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Supreme Court, Appellate Division, Second Department, New York.

The PEOPLE, etc., respondent, v. Jean Marc DESMARAT, appellant.

Decided: March 27, 2007

WILLIAM F. MASTRO, J.P., ANITA R. FLORIO, EDWARD D. CARNI and WILLIAM E. McCARTHY, JJ. Lynn W.L. Fahey, New York, N.Y. (DeNice Powell of counsel), for appellant. Charles J. Hynes, District Attorney, Brooklyn, N.Y. (Leonard Joblove and Jacqueline M. Linares of counsel), for respondent.

Appeal by the defendant from a judgment of the Supreme Court, Kings County (Chambers, J.), rendered November 6, 2003, convicting him of murder in the second degree, upon a jury verdict, and imposing sentence.   The appeal brings up for review the denial, after a hearing, of that branch of the defendant's omnibus motion which was to suppress physical evidence.

ORDERED that the judgment is affirmed.

On June 27, 2002, police officers responded to a radio call and discovered a body lying near the rear fire exit door of a motel, covered in plastic bags.   The victim's hands and feet were bound together with a sheet, and ripped paper currency was attached to his body.   Nearby, underneath the window of Room 210 of the motel, the police discovered ripped clothing and more ripped paper currency.   Inside the motel, they observed bloody drag marks leading to the area near Room 210.   When a detective approached Room 210, he heard a television with the volume turned up loud, and after knocking on the door and not receiving a response, the detective had a motel employee open the door.   Once inside the room, the detective saw ripped bed sheets, ripped currency, blood, and newspapers.   After the room was secured, the crime scene unit seized these items within several hours of the detective's initial entry.   At the suppression hearing, the Supreme Court ruled that the entry and seizure was proper under the emergency exception to the warrant requirement.

 From the time the Court of Appeals decided People v. Mitchell, 39 N.Y.2d 173, 383 N.Y.S.2d 246, 347 N.E.2d 607, cert. denied 426 U.S. 953, 96 S.Ct. 3178, 49 L.Ed.2d 1191, our analysis of whether the police were presented with an emergency that permitted their warrantless entry and search of a protected area consistent with the Fourth Amendment to the United States Constitution has been governed by a three-prong test:  whether (1) the police had reasonable grounds to believe that there was an emergency at hand and an immediate need for their assistance for the protection of life or property, (2) the search was not primarily motivated by an intent to arrest and seize evidence, and (3) there was some reasonable basis, approximating probable cause, to associate the emergency with the area or place to be searched.   However, in light of the United States Supreme Court's holding in Brigham City v. Stuart, 547 U.S. 398, 126 S.Ct. 1943, 1948, 164 L.Ed.2d 650 [2006], an inquiry into the subjective motivations of the police is no longer necessary in determining whether the Fourth Amendment to the United States Constitution has been violated.   Instead, the only questions for our consideration under the Fourth Amendment are whether the police had reasonable grounds to believe that there was an emergency at hand and whether there was some reasonable basis, approximating probable cause, to associate the emergency with the area or place to be searched.   Regardless of whether the New York State Constitution requires retention of the Mitchell standard (see N.Y. Const., art. I, § 12;  cf. People v. Torres, 74 N.Y.2d 224, 226, 544 N.Y.S.2d 796, 543 N.E.2d 61), an issue we need not reach here, we find that, under the circumstances, the police were presented with an emergency situation under both the Mitchell rule and the Brigham City rule (see People v. Dallas, 8 N.Y.3d 890, 832 N.Y.S.2d 893, 865 N.E.2d 1).   In totality, the objective facts observed by the police provided them with a reasonable basis to believe that an emergency was at hand, that other persons may have been at risk of injury, and that the emergency was associated with Room 210 (see People v. Hodge, 44 N.Y.2d 553, 557-558, 406 N.Y.S.2d 736, 378 N.E.2d 99;  People v. Vaccaro, 39 N.Y.2d 468, 384 N.Y.S.2d 411, 348 N.E.2d 886;  People v. Mateos, 255 A.D.2d 401, 679 N.Y.S.2d 851;  People v. Taper, 105 A.D.2d 813, 814, 481 N.Y.S.2d 745;  People v. Devine, 66 A.D.2d 244, 246, 414 N.Y.S.2d 128, cert. denied 449 U.S. 1085, 101 S.Ct. 873, 66 L.Ed.2d 811).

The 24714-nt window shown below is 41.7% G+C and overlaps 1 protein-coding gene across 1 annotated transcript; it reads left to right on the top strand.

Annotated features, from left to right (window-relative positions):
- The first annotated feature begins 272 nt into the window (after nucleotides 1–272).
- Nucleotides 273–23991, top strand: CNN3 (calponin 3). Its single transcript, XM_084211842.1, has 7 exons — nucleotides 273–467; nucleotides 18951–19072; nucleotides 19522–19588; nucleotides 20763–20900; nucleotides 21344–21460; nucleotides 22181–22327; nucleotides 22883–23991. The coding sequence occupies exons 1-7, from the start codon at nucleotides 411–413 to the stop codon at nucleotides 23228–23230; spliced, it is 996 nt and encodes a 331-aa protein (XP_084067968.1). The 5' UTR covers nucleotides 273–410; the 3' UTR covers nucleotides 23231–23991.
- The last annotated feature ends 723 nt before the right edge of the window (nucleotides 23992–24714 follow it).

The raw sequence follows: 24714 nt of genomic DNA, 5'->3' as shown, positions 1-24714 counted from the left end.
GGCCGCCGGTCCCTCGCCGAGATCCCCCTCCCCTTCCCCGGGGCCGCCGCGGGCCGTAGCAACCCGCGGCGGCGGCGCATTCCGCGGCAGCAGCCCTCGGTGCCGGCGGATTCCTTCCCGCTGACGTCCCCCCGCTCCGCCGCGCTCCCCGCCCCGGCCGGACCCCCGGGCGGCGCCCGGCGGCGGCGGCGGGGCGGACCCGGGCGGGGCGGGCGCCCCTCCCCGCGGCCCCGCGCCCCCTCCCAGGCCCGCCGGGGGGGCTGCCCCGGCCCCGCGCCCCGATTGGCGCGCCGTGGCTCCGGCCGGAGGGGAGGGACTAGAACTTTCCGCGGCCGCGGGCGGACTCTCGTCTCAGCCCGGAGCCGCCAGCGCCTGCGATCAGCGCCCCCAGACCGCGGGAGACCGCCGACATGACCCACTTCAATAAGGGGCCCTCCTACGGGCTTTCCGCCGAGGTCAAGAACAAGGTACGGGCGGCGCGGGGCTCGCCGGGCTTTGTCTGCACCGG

Moreover, the crime scene unit's subsequent recovery of evidence from the motel room did not exceed the scope and duration of the emergency (see People v. George, 7 A.D.3d 810, 811, 776 N.Y.S.2d 883;  cf. People v. Cohen, 87 A.D.2d 77, 82-83, 450 N.Y.S.2d 497, affd. 58 N.Y.2d 844, 460 N.Y.S.2d 18, 446 N.E.2d 774, cert. denied 461 U.S. 930, 103 S.Ct. 2092, 77 L.Ed.2d 302), inasmuch as Room 210 was secured while officers waited for the crime scene unit, which arrived within several hours and then seized the ripped currency, ripped sheet, and blood evidence that was in plain view (see People v. George, supra;  see also People v. Brown, 96 N.Y.2d 80, 89, 725 N.Y.S.2d 601, 749 N.E.2d 170).   While the newspapers from which the police later obtained the defendant's fingerprints may not have been lawfully seized under the plain-view doctrine because their incriminating nature was not immediately apparent, the information derived from them-that the defendant was the occupant of Room 210-was, in fact, subsequently obtained by the police from a variety of independent sources (see People v. Goodwin, 286 A.D.2d 935, 733 N.Y.S.2d 319;  see generally People v. Arnau, 58 N.Y.2d 27, 32-33, 457 N.Y.S.2d 763, 444 N.E.2d 13, cert. denied 468 U.S. 1217, 104 S.Ct. 3585, 82 L.Ed.2d 883).   Accordingly, suppression of the physical evidence was properly denied.

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